The transfer of nutrients and bacteria are essential for larval development and the fertility of the resulting adult flies. Given the abundant yet incomplete nutritional value of blood, tsetse is dependent upon its symbionts to maintain its lifecycle. Clearing bacterial fauna results in an infertility phenotype in tsetse (Nogge 1976). Microscopic analysis shows aposymbiotic flies are dysfunctional in their reproductive cycle. Some flies have been observed to reabsorb completely developed oocytes, while other aposymbiotic flies undergo ovulation but, abort the offspring either during embryogenesis or early larvigenesis (Attardo, unpublished observations). This suggests that the symbionts are providing a factor(s) essential for larval development. It remains to be determined what this factor is and whether it is affecting ovulation, embryogenesis and/or larval development.

It is likely that the symbiotic flora, Wigglesworthia and Sodalis are transmitted into the developing larva as a component of the milk secretions as predicted in (Denlinger and Ma 1975). Our evidence suggests that the fly has two separate populations of Wigglesworthia; one that lives intracellularly in the midgut bacteriome and one that lives extracellularly in the lumen of the milk gland. These two populations of Wigglesworthia may fulfill different physiological functions in host biology. It remains to be seen when and where symbiont colonization takes place in the larva and if bacterial sub populations are generated during larval development.

Details of the bacterial interaction with the milk gland remain to be investigated as Sodalis are also observed living within the milk gland cells. Furthermore, Wigglesworthia are often observed localized within the channels heading in to the secretory vacuoles. This observation suggests the possibility the bacteria are responding to chemotaxic stimuli from a product of the secretory cells.

These investigations generate new questions regarding the function of milk gland proteome in larvigenesis and the nature of their tissue/cell specific regulation. The biology of the bacteria in the milk gland, their vertical transmission to offspring and colonization of tissues in the developing larva demands further study.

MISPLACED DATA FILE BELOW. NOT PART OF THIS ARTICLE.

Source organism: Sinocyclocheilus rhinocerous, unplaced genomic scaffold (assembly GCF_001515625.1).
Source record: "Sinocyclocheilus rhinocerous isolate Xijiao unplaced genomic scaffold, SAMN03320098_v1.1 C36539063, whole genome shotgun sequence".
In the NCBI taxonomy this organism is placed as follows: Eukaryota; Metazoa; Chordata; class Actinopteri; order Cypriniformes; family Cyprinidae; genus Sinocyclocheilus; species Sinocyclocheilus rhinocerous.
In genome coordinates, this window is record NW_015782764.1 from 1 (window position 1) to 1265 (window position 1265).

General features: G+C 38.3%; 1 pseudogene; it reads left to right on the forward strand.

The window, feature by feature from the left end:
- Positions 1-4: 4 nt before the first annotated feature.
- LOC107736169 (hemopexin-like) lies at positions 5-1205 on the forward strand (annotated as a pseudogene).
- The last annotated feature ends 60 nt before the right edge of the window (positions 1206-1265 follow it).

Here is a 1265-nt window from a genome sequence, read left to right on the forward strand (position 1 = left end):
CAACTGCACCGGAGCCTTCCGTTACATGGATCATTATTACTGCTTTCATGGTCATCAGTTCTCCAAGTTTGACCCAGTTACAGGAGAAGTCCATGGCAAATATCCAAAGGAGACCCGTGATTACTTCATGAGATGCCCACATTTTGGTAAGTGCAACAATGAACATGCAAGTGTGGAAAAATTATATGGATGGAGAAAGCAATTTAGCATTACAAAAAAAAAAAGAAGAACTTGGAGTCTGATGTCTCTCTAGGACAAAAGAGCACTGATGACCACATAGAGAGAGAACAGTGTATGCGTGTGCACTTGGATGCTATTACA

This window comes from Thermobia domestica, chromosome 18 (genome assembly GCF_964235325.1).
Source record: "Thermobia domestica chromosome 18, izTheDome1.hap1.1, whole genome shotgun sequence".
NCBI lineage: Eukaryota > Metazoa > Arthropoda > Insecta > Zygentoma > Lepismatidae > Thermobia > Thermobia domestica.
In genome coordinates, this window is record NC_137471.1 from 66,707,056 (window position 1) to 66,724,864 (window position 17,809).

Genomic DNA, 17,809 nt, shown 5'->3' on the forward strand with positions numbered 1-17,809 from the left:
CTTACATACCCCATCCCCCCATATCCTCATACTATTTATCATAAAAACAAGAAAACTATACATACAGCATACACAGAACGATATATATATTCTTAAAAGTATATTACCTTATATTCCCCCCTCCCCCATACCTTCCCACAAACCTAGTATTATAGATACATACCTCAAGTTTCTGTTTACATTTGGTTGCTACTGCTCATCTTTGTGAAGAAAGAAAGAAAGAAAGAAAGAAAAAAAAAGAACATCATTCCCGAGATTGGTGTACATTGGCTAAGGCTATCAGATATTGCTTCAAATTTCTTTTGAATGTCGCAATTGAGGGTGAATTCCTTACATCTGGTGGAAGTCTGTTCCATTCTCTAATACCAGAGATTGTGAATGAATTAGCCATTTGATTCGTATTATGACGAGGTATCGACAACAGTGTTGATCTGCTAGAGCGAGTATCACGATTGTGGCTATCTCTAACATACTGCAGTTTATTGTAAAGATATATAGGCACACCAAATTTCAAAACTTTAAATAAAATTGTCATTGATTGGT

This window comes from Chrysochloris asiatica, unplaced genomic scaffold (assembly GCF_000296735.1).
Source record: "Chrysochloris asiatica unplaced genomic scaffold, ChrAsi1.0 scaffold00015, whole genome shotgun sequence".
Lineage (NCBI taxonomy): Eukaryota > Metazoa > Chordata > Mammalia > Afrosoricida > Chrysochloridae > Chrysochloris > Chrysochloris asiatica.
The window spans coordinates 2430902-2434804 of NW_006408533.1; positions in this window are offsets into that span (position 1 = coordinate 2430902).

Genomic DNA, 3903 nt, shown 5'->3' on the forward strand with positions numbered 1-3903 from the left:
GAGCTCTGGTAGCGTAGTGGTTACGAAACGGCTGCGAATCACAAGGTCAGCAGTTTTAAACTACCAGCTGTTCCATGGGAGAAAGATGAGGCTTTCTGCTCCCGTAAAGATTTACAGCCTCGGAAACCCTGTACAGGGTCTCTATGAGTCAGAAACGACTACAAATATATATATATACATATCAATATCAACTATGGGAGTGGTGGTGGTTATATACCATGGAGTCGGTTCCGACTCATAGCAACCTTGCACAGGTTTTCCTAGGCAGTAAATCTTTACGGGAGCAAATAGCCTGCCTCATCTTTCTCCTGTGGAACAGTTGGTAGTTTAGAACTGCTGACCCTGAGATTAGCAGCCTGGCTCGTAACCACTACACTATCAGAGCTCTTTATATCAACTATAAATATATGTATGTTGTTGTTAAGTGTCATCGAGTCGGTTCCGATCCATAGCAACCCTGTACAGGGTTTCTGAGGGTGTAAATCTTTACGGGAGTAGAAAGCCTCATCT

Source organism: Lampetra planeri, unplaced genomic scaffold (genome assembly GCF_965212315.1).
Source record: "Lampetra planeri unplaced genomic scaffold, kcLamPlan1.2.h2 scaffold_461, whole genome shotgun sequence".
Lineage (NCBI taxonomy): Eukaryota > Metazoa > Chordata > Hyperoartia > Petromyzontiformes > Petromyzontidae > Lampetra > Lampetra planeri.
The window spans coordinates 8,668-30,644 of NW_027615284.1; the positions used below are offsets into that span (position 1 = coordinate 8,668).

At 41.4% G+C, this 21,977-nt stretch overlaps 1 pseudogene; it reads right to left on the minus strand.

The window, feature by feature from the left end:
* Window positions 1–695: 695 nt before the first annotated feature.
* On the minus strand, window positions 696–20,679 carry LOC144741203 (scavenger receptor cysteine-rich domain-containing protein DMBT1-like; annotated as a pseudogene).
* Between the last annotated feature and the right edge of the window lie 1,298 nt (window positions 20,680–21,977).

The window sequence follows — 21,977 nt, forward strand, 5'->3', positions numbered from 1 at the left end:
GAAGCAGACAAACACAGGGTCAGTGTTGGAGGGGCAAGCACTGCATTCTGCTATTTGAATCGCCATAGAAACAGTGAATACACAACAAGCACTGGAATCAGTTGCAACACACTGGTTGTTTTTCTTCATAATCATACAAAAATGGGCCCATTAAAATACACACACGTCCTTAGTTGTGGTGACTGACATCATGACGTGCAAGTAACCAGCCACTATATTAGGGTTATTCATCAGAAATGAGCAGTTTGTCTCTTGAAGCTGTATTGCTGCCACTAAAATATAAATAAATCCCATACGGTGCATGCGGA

Acknowledgments

We would like to acknowledge Severine Balmand (UMR203 Biologie Fonctionnelle Insectes et Interactions, IFR41, INRA, INSA-Lyon, F-69621 Villeurbanne, France) for her technical assistance and training in FISH techniques. This work was generously funded by grants from the NIGMS (069449) and Ambrose Monell Foundation to S.A. as well as the NIH Ruth Kirshstein Postdoctoral Training Award F32 GM077964 to Geoffrey M. Attardo.

Footnotes

Publisher's Disclaimer: This is a PDF file of an unedited manuscript that has been accepted for publication. As a service to our customers we are providing this early version of the manuscript. The manuscript will undergo copyediting, typesetting, and review of the resulting proof before it is published in its final citable form. Please note that during the production process errors may be discovered which could affect the content, and all legal disclaimers that apply to the journal pertain.

References

  • Aksoy S. Tsetse - A haven for microorganisms. Parasitology Today. 2000;16:114–118. [PubMed]
  • Anselme C, Vallier A, Balmand S, Fauvarque MO, Heddi A. Host PGRP gene expression and bacterial release in endosymbiosis of the weevil Sitophilus zeamais. Applied Environmental Microbiology. 2006;72:6766–6772. [PMC free article] [PubMed]
  • Attardo GM, Guz N, Strickler-Dinglasan P, Aksoy S. Molecular aspects of viviparous reproductive biology of the tsetse fly (Glossina morsitans morsitans): Regulation of yolk and milk gland protein synthesis. Journal of Insect Physiology. 2006;52:1128–1136. [PMC free article] [PubMed]